Something I had issue with, though, was the fact that in her brief appearance, Wallis Simpson comes across as a vulgar American. Given that her character was key to George becoming King – and hence the whole of this movie’s storyline – it would have been nice to catch a glimpse of what was so fascinating about this woman that Edward gave up the throne for her. For sure, Ms. Simpson is never portrayed as a sympathetic woman – at least not as far as my attempts to learn about her went – but she must have been more than a ‘vulgar American’.  She must have been intelligent, witty, passionate woman for a man to give up his throne for her. I would have liked to see more from this woman.

For sure, Elizabeth is a supportive character in this movie, tertiary to George and Lionel. But what a supportive character. Elizabeth was a woman that I grew up thinking of as ‘the Queen Mum’, a woman largely on the periphery of things. Bonham-Carter’s Elizabeth is a nuanced woman, simultaneously strong-willed and demure, steadfast in her loyalty to her husband with a strong courage of convictions. In some ways, she is ‘The Wife’ trope, a woman who exists to support Her Man, and yet the fleshed-out way she is portrayed delivers us a rich, detailed character.

Comments

  1. Hailey says

    From what I’ve gathered, a large part of the general dislike of Edward and Simpson had to do with suspicions that they supported Hitler and the Nazi party, which the movie seemed to try and avoid going into. So maybe substituting general “unpleasant, vulgar American” to gain the audience’s dislike was the best substitute they could come up with? Not that that’s a good excuse for her lack of depth, but it could be an excuse…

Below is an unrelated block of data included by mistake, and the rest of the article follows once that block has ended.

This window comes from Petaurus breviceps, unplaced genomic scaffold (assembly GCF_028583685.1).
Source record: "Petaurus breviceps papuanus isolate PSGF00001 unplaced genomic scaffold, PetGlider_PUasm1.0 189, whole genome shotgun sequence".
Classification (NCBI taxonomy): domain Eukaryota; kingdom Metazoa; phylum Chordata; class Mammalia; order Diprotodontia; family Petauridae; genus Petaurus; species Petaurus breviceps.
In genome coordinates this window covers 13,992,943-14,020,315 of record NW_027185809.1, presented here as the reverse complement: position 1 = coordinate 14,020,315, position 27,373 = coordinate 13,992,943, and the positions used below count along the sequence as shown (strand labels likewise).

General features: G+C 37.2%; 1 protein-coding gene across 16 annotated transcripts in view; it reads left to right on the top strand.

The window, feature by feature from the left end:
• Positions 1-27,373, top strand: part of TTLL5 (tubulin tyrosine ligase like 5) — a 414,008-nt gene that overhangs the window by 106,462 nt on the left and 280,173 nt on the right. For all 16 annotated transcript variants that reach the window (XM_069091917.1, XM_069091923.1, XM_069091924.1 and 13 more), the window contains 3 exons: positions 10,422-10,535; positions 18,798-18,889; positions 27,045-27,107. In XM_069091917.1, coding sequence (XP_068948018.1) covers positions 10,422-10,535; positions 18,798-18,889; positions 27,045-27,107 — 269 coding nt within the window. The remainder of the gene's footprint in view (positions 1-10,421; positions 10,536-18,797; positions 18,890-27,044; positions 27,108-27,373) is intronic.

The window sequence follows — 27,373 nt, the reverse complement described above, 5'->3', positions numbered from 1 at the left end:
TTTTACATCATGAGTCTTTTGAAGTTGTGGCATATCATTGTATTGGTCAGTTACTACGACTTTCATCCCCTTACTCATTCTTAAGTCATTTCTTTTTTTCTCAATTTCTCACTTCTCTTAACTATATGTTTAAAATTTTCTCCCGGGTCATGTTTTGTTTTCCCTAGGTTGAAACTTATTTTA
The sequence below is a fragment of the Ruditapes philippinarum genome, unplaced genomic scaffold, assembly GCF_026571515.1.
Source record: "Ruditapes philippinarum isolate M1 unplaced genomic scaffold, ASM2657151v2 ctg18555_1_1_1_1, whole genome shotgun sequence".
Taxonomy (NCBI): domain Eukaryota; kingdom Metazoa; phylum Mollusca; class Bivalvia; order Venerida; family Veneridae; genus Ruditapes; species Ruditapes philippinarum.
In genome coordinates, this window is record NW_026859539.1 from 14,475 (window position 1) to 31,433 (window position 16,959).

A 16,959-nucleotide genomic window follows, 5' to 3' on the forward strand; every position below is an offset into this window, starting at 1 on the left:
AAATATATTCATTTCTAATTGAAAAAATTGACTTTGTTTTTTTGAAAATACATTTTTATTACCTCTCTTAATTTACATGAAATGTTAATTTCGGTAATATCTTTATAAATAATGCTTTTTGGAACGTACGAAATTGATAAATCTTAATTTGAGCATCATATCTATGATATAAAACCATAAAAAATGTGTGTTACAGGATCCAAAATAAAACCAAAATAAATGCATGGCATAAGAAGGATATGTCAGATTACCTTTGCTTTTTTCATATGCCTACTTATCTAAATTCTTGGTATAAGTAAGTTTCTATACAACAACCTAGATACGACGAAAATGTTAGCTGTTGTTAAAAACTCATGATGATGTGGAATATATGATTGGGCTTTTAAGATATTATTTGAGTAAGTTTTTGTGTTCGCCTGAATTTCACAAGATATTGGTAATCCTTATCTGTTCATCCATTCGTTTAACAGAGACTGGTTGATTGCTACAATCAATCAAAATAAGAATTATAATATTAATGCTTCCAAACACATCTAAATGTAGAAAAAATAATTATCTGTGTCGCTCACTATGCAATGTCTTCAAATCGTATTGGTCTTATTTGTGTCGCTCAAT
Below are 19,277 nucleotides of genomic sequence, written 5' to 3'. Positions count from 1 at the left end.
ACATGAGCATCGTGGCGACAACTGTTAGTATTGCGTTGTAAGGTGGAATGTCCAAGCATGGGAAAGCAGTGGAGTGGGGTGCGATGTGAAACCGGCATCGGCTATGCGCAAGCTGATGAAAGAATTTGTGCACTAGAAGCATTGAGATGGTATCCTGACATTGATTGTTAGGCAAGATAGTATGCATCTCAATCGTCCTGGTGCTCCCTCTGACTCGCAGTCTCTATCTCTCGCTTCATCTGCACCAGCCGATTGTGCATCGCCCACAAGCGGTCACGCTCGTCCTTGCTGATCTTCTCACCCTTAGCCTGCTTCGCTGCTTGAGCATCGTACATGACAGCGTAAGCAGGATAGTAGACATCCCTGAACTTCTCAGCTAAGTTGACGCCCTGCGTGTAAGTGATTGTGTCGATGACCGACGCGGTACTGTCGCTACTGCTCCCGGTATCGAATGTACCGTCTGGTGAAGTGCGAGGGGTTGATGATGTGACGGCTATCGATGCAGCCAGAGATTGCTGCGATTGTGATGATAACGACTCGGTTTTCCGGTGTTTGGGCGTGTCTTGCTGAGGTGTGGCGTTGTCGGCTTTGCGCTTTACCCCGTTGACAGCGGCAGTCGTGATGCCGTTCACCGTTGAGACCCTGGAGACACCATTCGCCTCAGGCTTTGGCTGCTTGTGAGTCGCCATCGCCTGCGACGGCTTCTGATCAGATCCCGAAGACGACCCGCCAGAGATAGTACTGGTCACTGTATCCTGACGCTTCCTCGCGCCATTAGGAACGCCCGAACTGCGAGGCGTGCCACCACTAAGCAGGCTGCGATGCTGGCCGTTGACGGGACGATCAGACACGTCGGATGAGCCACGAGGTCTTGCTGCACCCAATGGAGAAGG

• Charles RB says

      The whole “divorced foreigner” thing did play a large part but you’re right, there were concerns that Wallis (and Edward via her) were too close in their sympathies to Nazi Germany.

    • Scarlett says

      True. I did a bit of research into her and ‘Nazi sippoter’ came up QUITE A BIT. I just think it’s a bit of ‘excuse’ thing; I don’t like her, here’s my excuse for not looking further. I suspect it’s a generation thing; my nanna canb remember her, so maybe it’s a case of people remembering first-hand ‘that American bitch who made him give up the crown’. Hopefully in fifty years or eo, we’ll start to see some good WS biographies, If hustory can rehabilitate Anne Boleyn in time, surely it can do the sake for Wallis Simpson.

  2. mew says

    This is a wonderful write-up. Thank you. I really liked this movie a lot, and thought the cast all around was excellent. Of course Colin Firth is getting all the attention – and not that he doesn’t deserve it, he’s terrific in the movie, but it saddens me that Helena Bonham-Carter (and Geoffrey Rush too) have gotten lost in the shuffle a little. Your analysis of how much depth she gave to this character is spot on. It shows just what a superb actress she is – she’s one of my favorites.